Issued: Apr 21st, 2023 4:00PM
The alpine rating is Wind Slabs and Loose Dry., the treeline rating is , and the below treeline rating is Known problems include
Expect to find fresh and reactive wind slabs forming over the day. Avoid areas with visibly wind-affected snow, or where active wind transport is occurring.
Sheltered features likely still hold dry, loose snow with great riding conditions. Limit your exposure to sun-affected slopes if the sun comes out in your area.
On Thursday numerous small natural avalanches were observed as the sunshine affected the new snow. Rider triggered avalanches were also reported, failing under the new snow, on the buried crust.
On Wednesday a large (size 2.5) skier trigger avalanche was reported west of Fernie. This avalanche started at 1700 m on a south facing slope and ran for approximately 700 m. See this MIN report for further information and photos.
If you head out in the backcountry, let us know what you are seeing by submitting a report to the Mountain Information Network.
In the alpine and around treeline elevations, 10-30 cm of recent snow covers a crust. Below treeline, expect to find moist or refrozen surfaces, and a shrinking snowpack that is isothermal during the heat of the day.
The mid snowpack is generally settled and strong, except in areas with snow depths less than 150 cm. In these lower snow areas, the mid-pack is likely weaker and more faceted.
The lower snowpack includes a layer of weak sugary crystals near the ground. This layer has shown signs of gaining strength, and it has not produced recent avalanche activity in this area.
Mainly clear with isolated flurries, and trace accumulations of snow. Light to moderate west wind. Freezing levels drop to 500 m overnight.
Mostly cloudy with isolated flurries, and trace accumulations of snow. Light to moderate westerly wind. Freezing levels rise from valley bottom to 2000 m.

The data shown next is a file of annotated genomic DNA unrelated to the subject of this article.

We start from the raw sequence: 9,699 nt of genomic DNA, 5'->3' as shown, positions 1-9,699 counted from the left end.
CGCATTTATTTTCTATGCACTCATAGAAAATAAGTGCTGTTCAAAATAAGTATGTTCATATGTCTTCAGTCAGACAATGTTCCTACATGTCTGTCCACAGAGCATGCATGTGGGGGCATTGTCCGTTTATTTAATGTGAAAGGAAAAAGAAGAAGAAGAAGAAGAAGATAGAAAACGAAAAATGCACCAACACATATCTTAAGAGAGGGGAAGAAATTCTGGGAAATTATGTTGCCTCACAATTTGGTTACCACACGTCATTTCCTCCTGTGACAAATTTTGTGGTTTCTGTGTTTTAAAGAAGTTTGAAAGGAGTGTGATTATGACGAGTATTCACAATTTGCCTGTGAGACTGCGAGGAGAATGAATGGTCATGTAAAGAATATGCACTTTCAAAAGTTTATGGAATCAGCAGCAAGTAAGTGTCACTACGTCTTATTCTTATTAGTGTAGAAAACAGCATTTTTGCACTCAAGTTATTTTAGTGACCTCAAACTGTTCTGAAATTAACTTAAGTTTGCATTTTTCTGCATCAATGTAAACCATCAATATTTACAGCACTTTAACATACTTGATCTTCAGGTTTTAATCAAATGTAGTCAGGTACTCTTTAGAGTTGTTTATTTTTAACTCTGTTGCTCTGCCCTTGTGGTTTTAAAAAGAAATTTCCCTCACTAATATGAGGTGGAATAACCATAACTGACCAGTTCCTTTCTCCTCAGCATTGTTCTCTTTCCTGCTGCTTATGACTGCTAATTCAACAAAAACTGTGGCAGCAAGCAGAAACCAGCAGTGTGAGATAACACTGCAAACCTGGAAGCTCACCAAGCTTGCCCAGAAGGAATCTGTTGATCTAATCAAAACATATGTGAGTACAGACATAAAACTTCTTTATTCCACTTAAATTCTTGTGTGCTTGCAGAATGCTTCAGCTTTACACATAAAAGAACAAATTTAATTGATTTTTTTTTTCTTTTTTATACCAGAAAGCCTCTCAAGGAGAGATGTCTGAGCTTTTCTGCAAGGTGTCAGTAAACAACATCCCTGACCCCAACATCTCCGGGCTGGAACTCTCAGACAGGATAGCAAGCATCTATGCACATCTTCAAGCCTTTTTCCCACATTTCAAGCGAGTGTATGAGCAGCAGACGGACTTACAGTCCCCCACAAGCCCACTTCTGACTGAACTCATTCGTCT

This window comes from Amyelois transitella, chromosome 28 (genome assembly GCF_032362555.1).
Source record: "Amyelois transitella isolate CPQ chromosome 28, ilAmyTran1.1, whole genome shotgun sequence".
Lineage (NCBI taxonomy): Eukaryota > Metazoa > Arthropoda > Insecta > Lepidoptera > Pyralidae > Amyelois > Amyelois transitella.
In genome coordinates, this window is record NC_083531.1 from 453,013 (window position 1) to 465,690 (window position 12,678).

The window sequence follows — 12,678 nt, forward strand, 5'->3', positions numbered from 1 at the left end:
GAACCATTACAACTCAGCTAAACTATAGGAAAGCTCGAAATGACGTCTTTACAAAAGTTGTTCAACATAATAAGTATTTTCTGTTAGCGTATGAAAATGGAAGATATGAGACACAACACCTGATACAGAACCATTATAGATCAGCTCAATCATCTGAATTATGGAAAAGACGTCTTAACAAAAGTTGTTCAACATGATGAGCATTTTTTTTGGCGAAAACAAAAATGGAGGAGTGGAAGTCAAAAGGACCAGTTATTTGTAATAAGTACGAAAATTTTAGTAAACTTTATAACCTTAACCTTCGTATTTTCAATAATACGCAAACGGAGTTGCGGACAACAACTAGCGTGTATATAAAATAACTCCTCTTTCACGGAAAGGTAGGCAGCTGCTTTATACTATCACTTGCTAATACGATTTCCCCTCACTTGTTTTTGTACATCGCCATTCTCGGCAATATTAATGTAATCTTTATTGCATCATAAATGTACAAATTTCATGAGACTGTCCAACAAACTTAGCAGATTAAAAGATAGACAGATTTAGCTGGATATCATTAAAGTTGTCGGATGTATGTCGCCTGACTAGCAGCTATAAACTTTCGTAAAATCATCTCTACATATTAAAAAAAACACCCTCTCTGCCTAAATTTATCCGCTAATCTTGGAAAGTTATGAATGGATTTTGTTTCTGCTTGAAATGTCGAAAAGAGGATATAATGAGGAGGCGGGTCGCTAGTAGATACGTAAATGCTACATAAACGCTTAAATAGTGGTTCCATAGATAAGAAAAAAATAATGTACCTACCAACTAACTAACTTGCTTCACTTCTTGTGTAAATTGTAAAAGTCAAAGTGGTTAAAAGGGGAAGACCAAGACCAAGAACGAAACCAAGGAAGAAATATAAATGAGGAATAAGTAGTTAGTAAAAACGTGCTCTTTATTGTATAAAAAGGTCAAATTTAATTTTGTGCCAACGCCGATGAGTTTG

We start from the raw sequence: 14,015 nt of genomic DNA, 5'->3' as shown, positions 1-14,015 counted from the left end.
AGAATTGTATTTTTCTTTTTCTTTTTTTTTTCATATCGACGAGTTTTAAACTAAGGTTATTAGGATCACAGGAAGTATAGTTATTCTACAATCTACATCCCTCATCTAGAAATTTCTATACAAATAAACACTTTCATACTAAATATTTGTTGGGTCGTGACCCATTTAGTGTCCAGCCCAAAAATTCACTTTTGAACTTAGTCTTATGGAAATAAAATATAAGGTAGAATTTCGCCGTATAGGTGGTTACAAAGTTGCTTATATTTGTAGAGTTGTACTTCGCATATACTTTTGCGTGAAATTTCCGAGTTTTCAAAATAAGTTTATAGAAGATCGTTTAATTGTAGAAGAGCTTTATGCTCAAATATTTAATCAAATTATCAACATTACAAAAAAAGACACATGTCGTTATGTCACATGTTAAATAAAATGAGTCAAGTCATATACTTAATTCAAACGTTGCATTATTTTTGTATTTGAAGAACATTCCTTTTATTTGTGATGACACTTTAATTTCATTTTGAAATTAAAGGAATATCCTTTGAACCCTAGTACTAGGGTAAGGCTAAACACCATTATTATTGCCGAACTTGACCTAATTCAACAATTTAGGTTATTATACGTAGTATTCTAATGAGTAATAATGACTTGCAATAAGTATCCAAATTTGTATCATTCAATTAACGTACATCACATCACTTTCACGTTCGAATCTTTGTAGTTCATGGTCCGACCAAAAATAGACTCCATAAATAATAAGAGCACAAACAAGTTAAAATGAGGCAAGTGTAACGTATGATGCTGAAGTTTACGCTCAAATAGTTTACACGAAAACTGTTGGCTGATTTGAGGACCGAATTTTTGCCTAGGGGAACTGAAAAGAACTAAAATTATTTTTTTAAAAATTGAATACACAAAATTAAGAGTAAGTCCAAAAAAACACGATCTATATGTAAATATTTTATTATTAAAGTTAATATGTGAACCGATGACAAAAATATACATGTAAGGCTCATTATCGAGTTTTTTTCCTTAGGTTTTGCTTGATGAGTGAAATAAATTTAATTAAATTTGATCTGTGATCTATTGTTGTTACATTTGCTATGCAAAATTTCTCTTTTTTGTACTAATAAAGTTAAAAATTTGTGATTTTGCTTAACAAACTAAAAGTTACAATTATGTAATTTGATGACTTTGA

Mostly cloudy with isolated flurries, 1-5 cm possible. Moderate westerly wind. Freezing levels rise to 2100 m.
Mostly cloudy with light westerly winds. Flurries possible. Freezing levels remain around 2000 m.
More details can be found in the Mountain Weather Forecast.
Terrain and Travel Advice
- Brief periods of sun could quickly initiate natural avalanche activity.
- Be carefull around freshly wind loaded features.
- Wind slabs are most reactive during their formation.
- Be alert to conditions that change with elevation and sun exposure.
As winds increase over Saturday expected new wind slabs to form on north and east facing slopes at treeline and above. Watch for wind loading as you transition to and from ridgeline features.
Snowfall amounts were higher as you head further east - giving potential for larger slabs.
Aspects: North, North East, East, South East, South, North West.
Elevations: Alpine, Treeline.
Loose dry snow sits in sheltered terrain features. Manage your sluff in steep and consequential terrain.
Be alert to changing conditions when daytime heating and direct sun are impacting slopes. Rocks will heat up with daytime warming and may become trigger points for loose avalanches.
Aspects: South East, South, South West, West.
Elevations: Alpine, Treeline.
Valid until: Apr 22nd, 2023 4:00PM